Some very abridged recent history is in order. The 20th century saw the rise of two significant offshoots of totalitarianism: communism and fascism. Communism represented the far left and fascism, the far right. The American left and right can sometimes resemble, faintly, the excesses of 20th century totalitarians, but neither willingly choose to be associated with them. Now it's a shame that Adolph Hitler's party was named the National Socialist German Workers' Party because this terribly confuses American conservatives. They see the words 'socialist' and 'worker's party' and they think that the Nazis were some kind of party of the proletariat.
In fact they were anything but:
The Nazi Party presented its program in the 25-point National Socialist Program in 1920. Among the key elements of Nazism were anti-parliamentarism, Pan-Germanism, racism, collectivism, eugenics, anti-semitism, anti-communism, totalitarianism and opposition to economic liberalism and political liberalism.
That's not to say that the Nazis didn't engage in populist demagoguery. They equated finance capitalism with a Jewish conspiracy to screw regular working folks. They proposed nationalizing all corporations.
The onset of the Great Depression, which preceded the coming to power of Hitler and the Nazis, greatly discredited capitalism in the eyes of the world. The Nazis were not capitalists, but (at least on economic policy) tried to establish a middle ground between capitalism and Soviet communism. So if you are a late 20th century-educated American right-wing laissez-faire capitalist, much of the rhetoric and many of the actions of the Nazis are going to appear in retrospect to be left-wing in nature. But the economic policies of the Nazis, of course, are not what earned them eternal condemnation. Take a look at the following terms -- from the first excerpted link above -- and tell me if they better describe America's right-wing or left-wing.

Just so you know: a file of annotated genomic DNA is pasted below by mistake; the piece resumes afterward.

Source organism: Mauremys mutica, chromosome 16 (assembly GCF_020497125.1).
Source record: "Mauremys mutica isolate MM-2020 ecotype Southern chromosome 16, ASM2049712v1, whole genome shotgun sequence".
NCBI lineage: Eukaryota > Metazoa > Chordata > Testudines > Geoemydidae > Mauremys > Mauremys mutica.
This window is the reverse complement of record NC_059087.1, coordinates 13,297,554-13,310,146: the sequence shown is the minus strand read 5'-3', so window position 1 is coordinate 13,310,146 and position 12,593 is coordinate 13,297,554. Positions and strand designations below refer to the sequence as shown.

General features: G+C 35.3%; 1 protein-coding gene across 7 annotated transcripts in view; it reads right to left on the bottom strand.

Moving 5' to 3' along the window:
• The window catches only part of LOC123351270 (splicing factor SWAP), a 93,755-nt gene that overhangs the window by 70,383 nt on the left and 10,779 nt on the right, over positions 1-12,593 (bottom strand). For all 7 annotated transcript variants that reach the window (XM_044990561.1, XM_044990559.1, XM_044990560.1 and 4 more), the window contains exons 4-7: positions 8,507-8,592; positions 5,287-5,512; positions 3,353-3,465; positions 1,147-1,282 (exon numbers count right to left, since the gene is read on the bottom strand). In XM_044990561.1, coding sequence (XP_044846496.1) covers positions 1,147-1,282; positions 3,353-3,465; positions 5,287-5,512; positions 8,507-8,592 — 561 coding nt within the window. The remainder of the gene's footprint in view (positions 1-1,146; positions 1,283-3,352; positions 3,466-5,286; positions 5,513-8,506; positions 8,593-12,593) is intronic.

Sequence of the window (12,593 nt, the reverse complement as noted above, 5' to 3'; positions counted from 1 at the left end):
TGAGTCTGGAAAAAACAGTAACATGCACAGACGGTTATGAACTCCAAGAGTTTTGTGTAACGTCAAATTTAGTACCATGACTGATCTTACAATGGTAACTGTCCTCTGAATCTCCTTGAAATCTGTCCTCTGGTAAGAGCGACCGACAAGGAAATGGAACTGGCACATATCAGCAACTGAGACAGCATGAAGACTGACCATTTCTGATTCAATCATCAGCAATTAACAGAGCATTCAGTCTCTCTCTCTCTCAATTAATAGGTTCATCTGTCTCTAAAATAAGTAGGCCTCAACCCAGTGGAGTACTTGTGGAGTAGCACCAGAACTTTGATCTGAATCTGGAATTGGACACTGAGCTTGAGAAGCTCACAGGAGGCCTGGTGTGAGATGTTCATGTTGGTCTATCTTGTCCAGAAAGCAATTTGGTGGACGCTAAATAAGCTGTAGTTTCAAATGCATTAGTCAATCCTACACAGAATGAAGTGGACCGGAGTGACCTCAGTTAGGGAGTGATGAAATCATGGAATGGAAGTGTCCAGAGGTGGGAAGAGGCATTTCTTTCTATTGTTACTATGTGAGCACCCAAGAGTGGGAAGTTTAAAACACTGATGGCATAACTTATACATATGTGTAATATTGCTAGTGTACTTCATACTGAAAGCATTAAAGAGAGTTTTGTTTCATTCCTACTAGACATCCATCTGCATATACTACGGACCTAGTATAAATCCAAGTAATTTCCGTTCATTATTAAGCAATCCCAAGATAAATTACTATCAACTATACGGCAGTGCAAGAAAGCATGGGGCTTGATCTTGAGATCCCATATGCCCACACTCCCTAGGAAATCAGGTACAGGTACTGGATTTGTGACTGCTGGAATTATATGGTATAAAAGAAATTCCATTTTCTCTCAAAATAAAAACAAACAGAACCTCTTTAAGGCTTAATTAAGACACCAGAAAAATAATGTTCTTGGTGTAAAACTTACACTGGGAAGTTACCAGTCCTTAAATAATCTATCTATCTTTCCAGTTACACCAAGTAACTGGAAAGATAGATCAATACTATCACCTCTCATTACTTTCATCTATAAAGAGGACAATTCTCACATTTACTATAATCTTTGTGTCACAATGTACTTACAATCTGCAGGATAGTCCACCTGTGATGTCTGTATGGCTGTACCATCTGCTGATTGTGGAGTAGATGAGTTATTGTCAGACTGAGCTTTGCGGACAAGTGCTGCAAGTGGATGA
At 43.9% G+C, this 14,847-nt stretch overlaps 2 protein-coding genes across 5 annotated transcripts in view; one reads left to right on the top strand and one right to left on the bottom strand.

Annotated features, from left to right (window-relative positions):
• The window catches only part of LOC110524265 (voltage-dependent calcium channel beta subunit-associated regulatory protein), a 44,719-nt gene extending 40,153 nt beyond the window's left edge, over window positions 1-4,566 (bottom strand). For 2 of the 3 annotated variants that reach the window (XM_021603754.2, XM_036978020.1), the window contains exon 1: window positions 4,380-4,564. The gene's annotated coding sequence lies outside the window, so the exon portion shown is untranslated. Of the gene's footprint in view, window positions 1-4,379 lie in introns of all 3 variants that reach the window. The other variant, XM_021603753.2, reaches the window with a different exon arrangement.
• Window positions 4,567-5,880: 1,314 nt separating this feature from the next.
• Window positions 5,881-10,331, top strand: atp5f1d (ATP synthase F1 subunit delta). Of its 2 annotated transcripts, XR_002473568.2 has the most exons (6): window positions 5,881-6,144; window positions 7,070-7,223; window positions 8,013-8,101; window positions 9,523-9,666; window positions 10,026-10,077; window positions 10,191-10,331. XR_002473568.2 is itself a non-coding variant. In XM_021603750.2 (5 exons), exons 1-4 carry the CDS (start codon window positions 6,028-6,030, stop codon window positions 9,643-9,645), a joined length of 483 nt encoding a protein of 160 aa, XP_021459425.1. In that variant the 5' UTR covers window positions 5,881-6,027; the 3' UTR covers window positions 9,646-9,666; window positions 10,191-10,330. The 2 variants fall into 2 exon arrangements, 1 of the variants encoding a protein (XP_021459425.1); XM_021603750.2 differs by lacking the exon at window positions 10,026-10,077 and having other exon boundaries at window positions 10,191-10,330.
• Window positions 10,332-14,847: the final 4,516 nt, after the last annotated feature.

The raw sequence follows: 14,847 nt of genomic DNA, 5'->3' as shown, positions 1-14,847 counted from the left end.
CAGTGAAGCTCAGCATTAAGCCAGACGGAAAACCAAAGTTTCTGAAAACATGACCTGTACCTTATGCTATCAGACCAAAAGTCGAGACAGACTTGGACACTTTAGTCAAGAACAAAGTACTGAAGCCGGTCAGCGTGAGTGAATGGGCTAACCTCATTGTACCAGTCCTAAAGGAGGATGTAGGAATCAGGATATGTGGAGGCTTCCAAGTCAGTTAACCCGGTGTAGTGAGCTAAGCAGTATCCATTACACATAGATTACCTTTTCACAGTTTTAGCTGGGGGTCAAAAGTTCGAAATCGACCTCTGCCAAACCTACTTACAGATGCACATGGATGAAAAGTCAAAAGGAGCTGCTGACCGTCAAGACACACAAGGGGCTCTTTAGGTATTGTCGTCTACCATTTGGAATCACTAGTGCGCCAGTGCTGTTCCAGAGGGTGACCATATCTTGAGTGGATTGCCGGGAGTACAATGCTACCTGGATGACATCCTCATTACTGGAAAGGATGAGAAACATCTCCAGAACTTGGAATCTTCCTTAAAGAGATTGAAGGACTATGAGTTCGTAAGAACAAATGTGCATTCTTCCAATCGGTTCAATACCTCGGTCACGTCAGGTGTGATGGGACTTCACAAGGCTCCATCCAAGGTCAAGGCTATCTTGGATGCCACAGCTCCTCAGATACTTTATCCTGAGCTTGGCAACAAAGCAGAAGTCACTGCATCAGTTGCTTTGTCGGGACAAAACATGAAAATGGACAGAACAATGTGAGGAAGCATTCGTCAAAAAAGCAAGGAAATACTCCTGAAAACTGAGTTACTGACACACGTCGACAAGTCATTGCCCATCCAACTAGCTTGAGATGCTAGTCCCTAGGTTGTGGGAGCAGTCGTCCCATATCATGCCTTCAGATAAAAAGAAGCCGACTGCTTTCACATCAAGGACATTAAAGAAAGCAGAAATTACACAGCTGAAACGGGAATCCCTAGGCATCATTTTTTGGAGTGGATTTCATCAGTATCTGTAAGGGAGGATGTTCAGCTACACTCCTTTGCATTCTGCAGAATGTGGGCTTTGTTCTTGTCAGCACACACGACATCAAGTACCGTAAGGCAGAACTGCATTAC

-- Opposition to economic liberalism
-- Opposition to political liberalism
On those last two, 'liberalism' doesn't mean left-wing per se but more like principles of free markets, private property, and human and political rights.
The modern-day American right supports economic liberalism but they're pretty weak on political liberalism. There's a reason, for example, the American Civil Liberties Union (ACLU), Planned Parenthood, ACORN, etc. are considered enemies by the Republican Party.
In any case, nationalizing the auto industry is something Nazis might do. But you know what else they might do?
1. Demonize ethnic and religious minorities like Hispanics and Muslims.
2. Discriminate against homosexuals.
3. Exalt female fertility and discourage female employment in the work force.
4. Characterize the homeland as the rightful property of ethnically pure (white) citizens.
5. Promote a nationalistic and imperialistic foreign policy.
6. Call all of their opponents 'communists' or 'fifth-column communist sympathizers'.
7. Suppress the black vote.
8. Call President Obama a 'magic negro'.
9. Support torture and do warrantless surveillance on political enemies and reporters.
10. Exalt an idealized past when the 'United States was the greatest country on Earth'.
I could go on, but you get the picture.
Shorter version -- when Obama fires the CEO of General Motors, that's more socialism than it is fascism. Try to keep this straight, Sparkle: Bush is the fascist. Right down to his multi-hectare hideaway in Paraguay.